GPU-Accelerated Large-Scale Molecular Simulation Toolkit
Station: Research

Dissipative particle dynamics (DPD) method is widely used to investigate the self-assembly of soft matters and diffusion behaviors of fluids. DPD simulations were used by us in the study on how to design nanopatterns with block copolymers[1-2], the fabrication of diblock copolymer patchy particles[3], the formation of phenylboronic acid-functionalised nanoparticles for emodin delivery[4], the self-assembly of nanoparticles based on rigid body model[5-7], and the effect of side chains on the self-assembly of 'rod-coil' copolymers[8]. The DPD method has been proven to be an effective mesoscopic simulation tool to study fluid events occurring on millisecond time scales and micrometer length scales via tracking the motion of coarse-grained particles (composed of a group of atoms or molecules). The fundamental equation in the DPD method is Newton's equation of motion. For a particle $i$, each DPD bead is subjected to three types of forces: conservative, dissipative, and random. Newton's equation of motion for the particle $i$ is given by
\begin{equation}
{{m}_{i}}\frac{d{{v}_{i}}}{dt}={{\overrightarrow{F}}_{i}}=\sum\limits_{j}{{{\overrightarrow{F}}_{ij}}^{C}+{{\overrightarrow{F}}_{ij}}^{D}+{{\overrightarrow{F}}_{ij}}^{R}},
\end{equation}
where $F^C$ is the conservative force, $F^R$  is the pairwise random force, and $F^D$  is the dissipative force. The force acting on a particle is summed over all the inter-bead forces between particles $i$ and $j$. The conservative force is weakly repulsive and is given by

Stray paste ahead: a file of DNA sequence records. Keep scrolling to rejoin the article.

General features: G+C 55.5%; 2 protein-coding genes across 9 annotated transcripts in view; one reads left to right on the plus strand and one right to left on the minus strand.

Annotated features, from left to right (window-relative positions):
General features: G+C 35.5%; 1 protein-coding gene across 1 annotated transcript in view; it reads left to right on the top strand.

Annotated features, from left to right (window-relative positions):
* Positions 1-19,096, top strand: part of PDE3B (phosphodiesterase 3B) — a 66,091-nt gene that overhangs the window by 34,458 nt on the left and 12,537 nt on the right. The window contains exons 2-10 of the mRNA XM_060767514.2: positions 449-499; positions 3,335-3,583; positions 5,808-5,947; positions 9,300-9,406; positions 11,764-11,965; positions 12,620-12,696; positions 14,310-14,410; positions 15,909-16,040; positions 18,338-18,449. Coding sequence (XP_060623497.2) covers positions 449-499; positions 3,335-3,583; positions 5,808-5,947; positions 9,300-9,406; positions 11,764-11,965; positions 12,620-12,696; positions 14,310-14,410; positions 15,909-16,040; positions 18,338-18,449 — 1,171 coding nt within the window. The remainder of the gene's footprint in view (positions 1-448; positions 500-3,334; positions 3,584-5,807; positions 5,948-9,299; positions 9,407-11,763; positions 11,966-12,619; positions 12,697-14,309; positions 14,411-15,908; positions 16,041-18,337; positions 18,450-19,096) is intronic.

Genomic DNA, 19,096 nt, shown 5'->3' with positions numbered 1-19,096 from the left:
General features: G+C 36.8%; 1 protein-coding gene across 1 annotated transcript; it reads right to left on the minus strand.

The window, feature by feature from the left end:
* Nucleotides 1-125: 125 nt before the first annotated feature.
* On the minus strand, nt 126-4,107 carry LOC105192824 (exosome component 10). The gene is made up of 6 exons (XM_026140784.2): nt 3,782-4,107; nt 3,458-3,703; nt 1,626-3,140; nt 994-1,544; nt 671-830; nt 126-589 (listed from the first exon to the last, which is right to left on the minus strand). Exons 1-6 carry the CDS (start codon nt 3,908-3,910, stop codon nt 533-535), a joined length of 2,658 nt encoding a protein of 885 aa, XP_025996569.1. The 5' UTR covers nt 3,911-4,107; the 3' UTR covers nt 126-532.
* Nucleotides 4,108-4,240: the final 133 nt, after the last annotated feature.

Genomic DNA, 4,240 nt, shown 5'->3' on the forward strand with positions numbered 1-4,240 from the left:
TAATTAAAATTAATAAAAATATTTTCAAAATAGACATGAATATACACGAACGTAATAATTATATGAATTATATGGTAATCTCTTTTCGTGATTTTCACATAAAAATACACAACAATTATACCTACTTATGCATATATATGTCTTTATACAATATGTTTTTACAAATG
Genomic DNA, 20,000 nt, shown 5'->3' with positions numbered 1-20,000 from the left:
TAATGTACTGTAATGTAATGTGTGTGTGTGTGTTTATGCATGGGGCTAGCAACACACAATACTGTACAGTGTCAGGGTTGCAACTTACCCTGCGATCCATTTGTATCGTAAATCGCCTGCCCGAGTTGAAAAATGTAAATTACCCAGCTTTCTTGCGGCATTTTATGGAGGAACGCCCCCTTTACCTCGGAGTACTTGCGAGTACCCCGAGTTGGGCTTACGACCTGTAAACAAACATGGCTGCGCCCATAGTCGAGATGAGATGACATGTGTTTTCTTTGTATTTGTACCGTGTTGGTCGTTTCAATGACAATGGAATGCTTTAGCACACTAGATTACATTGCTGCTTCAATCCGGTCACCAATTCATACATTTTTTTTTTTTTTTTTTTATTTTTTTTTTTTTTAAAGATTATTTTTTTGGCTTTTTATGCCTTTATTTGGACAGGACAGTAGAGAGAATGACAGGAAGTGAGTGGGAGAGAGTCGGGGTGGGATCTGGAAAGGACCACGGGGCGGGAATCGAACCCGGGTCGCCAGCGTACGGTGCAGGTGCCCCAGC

\begin{equation}
{{\overrightarrow{F}}_{ij}}^{C}=-\nabla V({{r}_{ij}})=\left\{\begin{array}{ll}
{{\alpha }_{ij}}(1-\frac{{{r}_{ij}}}{{{r}_{c}}}){{\overrightarrow{e}}_{ij}}&,{{r}_{ij}}\le {{r}_{c}}\\
0&,{{r}_{ij}}>{{r}_{c}}
\end{array} \right.\,,
\end{equation}
where $r_{ij}$ is the distance between particles $i$ and $j$, ${{r}_{ij}}=|{{\overrightarrow{r}}_{ij}}|=|{{\overrightarrow{r}}_{i}}-{{\overrightarrow{r}}_{j}}|,{{\overrightarrow{e}}_{ij}}={{\overrightarrow{r}}_{ij}}/{{r}_{ij}}$. Here, $\alpha_{ij}$ is a parameter to determine the magnitude of the repulsive force between particles $i$ and $j$, and $r_c$ is the cutoff distance. Random force ($F_{ij}^R$) and dissipative force ($F_{ij}^D$) are given by
\begin{eqnarray}
{{\overrightarrow{F}}_{ij}}^{D}&=&-\gamma {{\omega }^{D}}({{r}_{ij}})({{\overrightarrow{e}}_{ij}}\cdot {{\overrightarrow{v}}_{ij}}){{\overrightarrow{e}}_{ij}},{{r}_{ij}}\le {{r}_{c}} \\
{{\overrightarrow{F}}_{ij}}^{R}&=&\sigma {{\omega }^{R}}({{r}_{ij}}){{\xi}_{ij}}{{\overrightarrow{e}}_{ij}},{{r}_{ij}}\le {{r}_{c}}
\end{eqnarray}
where $\overrightarrow{v}_{ij}$ = $\overrightarrow{v}_j$ - $\overrightarrow{v}_i$, $\sigma$ is the noise parameter, $\gamma$ is the friction parameter, and ${\xi}_{ij}$ is the random number based on the Gaussian distribution. Here ${\omega }^{R}$ and ${\omega }^{D}$ are r-dependent weight functions, which are given by
\begin{eqnarray}
{{\omega }^{D}}({{r}_{ij}})={{\left[ {{\omega }^{R}}({{r}_{ij}}) \right]}^{2}}=\left\{\begin{array}{ll}
{{(1-\frac{{{r}_{ij}}}{{{r}_{c}}})}^{2}}&,{{r}_{ij}}\le {{r}_{c}}\\
0&,{{r}_{ij}}>{{r}_{c}}
\end{array} \right.\,,
\end{eqnarray}
The temperature is controlled by a combination of dissipative and random forces. The noise parameter $\sigma$ and friction parameter $\gamma$ are connected to each other by the fluctuation-dissipation theorem in the following equation:
\begin{eqnarray}
{{\sigma }^{2}}=2\gamma {{k}_{B}}T
\end{eqnarray}
where $k_B$ is the Boltzmann constant and $T$ is the temperature.
The polymer chain has beads connected with harmonic springs. The spring force($F_{ij}^S$) is given by
\begin{eqnarray}
{{\overrightarrow{F}}_{ij}}^{S}=-k({{r}_{ij}}-{{r}_{0}}){{\overrightarrow{e}}_{ij}}
\end{eqnarray}
where $k$ is the spring constant and $r_0$ is the equilibrium bond distance.

References

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